Those are some astonishing numbers…but perhaps they're less so if you've been paying attention to literature lately. Although writers of African origin have been having a moment in recent years, it's not an exaggeration to say that Nigerian emigré authors are taking center stage. Don't believe it? How about Chimamanda Ngozi Adichie, Teju Cole, Chris Abani, Okey Ndibie, Uzodinma Iweala,* Helen Oyeyemi, and Taiye Selasie,* most of whom are now based mainly in the U.S. or U.K.
Anyone looking for more perspective on the Nigerian immigrant path should pick up Adichie's most recent novel, Americanah, which comes out in paperback next month—its heroine, Ifemelu, goes from cash-strapped immigrant student to an acclaimed academic.
*not Nigerian-born, but of Nigerian descent.
While reading an interview with Eleanor Catton in The Guardian after her recent Booker win, I came across this interesting quote:
It is the peculiar constellation of her age, gender and the particular nature of The Luminaries that has, she believes, provoked "a sense of irritation from some critics–that I have been so audacious to have taken up people's time by writing a long book. There's a sense in there of: 'Who do you think you are? You can't do that.' "
Think Elizabeth Gilbert's The Signature of All Things (512 pages), Kate Atkinson's Life After Life (544 pages), Nicola Griffith's Hild (560 pages), Amy Tan's The Valley of Amazement (604 pages), Marisha Pessl's Night Film (624 pages), Donna Tartt's The Goldfinch (784 pages) and Minae Mizumura's A True Novel (880 pages).
Here's your nifty visual aid:
Writing a long novel not only asks a lot of the reader, but is also a mark of ambition—something that is not always looked on kindly when coming from a woman. But if this year's output is any indication, female writers aren't letting themselves be held back.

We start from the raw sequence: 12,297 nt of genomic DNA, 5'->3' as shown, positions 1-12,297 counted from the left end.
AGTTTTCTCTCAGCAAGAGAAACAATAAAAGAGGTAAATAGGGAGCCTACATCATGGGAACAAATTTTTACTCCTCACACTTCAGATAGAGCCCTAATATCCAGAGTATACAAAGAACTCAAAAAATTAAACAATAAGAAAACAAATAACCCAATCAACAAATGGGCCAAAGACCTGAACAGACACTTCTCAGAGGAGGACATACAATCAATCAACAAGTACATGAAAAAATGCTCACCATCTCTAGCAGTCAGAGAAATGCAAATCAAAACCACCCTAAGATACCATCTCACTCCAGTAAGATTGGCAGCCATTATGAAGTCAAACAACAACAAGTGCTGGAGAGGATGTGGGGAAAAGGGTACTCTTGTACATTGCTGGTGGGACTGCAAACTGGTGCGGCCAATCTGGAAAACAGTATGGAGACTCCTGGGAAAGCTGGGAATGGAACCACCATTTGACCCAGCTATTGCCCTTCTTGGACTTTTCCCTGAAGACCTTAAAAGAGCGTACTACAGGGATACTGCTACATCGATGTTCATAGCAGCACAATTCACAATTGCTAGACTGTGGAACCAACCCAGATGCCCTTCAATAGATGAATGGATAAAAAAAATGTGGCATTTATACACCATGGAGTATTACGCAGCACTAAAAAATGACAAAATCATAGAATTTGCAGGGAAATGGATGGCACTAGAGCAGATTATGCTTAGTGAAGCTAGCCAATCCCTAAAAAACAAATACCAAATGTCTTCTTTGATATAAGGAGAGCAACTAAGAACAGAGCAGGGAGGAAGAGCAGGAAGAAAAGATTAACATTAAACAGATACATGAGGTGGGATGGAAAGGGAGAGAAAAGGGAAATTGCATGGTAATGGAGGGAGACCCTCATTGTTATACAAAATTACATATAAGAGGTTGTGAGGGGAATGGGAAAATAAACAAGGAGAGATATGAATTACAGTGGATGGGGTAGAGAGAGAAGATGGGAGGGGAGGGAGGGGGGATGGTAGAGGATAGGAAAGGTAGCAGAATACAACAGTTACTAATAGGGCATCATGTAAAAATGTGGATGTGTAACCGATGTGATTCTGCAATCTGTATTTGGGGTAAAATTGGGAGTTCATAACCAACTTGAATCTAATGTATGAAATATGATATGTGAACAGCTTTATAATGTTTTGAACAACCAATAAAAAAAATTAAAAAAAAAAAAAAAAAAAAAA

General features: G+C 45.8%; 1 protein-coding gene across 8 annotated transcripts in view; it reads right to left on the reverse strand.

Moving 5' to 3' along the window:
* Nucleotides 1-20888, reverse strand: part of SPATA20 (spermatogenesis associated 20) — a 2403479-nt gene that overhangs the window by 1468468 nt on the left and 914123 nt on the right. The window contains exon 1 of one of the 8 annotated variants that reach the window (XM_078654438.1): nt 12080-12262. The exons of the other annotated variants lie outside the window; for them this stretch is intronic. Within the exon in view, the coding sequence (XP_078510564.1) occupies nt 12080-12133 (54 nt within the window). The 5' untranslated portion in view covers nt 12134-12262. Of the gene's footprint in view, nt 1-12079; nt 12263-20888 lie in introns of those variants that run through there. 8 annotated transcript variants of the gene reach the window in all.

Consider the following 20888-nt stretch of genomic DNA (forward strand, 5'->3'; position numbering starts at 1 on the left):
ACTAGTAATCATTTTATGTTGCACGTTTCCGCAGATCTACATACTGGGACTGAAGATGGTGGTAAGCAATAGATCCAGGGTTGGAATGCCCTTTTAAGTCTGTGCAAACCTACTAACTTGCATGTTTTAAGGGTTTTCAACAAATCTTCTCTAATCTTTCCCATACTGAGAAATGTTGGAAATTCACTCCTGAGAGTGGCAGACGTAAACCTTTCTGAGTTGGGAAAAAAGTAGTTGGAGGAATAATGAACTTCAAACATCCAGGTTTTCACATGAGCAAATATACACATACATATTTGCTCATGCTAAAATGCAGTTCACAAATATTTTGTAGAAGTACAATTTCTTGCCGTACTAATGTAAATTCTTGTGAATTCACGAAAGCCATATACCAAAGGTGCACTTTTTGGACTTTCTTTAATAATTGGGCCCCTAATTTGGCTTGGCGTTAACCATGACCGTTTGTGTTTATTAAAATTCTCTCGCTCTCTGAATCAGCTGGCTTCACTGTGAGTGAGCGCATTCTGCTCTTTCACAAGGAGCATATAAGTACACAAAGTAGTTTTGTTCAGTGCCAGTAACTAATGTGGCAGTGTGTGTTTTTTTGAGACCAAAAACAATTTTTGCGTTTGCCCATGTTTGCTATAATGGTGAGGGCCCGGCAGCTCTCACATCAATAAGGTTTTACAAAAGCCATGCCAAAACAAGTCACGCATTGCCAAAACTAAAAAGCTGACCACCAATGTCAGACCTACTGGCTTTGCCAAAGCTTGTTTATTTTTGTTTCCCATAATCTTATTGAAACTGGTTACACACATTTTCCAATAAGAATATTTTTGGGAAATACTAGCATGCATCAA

What was your favorite long novel published this year?
A couple months ago, I commented on the creepy timeliness of Koethi Zan's debut thriller, The Never List. Coming July 16, The Never List tells a graphic, terrifying story with details similar to the real-life situation experienced by the three Ohio women who were rescued after being held prisoner for 10 years. Read our review of The Never List!
But as I look into the fall mystery titles, it's clear that The Never List was just a starting shot to what looks to be the most disturbing trend of the year: abduction thrillers. In September alone, three blockbuster thrillers bear distinct resemblance the terribly sad stories of Amanda Berry, Gina DeJesus and Michelle Knight. Each imparts graphic, intimate details of the mental and physical state of a woman held captive by a sadistic predator.
Alex by Pierre LeMaitre • MacLehose Press • 9/3
When Alex Prévost is kidnapped, beaten and trapped in a wooden cage hanging from the ceiling of an abandoned building, her only hope of escape is Police Commandant Camille Verhoeven. As Camille struggles to find the girl and her captor, he uncovers Alex's unusual past. With a 150,000-copy first printing, this is positioned to be a big one.
The Edge of Normal by Carla Norton • Minotaur • 9/10
Norton's true crime bestseller Perfect Victim: The True Story of the Girl in the Box was placed on the FBI's Behavioral Sciences Unit reading list. Now she steps into fiction with the story of Reeve LeClaire, who escaped her kidnapping six years ago. When she's asked to mentor another girl who experienced a similar situation, it's clear that the girl needs much more than guidance—she needs a protector from the villain that still watches.
Others of My Kind by James Sallis • Bloomsbury • 9/10
From the author of Drive comes the gritty, almost desensitized story of Jenny Rowan, who at age 8 was abducted and kept for years in a box underneath a bed. Years after her escape, a detective comes to her home and asks for her help with another young survivor. Of the four, this one might be the toughest.
Trends like this remind me of when I interviewed Therese Anne Fowler, who began writing Z, her novel of Zelda Fitzgerald, long before Jazz Age tales were back in vogue. Fowler had called it "radio waves in the zeitgeist," but this sadistic kidnapping thriller trend, coupled with coincidental recent events, pricks the spine.
Readers, I truly want to know your opinion: Why do you think all four of these authors—and probably many more—wrote on such similar topics? It this just a residual response to the popularity of last year's Room?
Do you think you'll be checking out any of these books?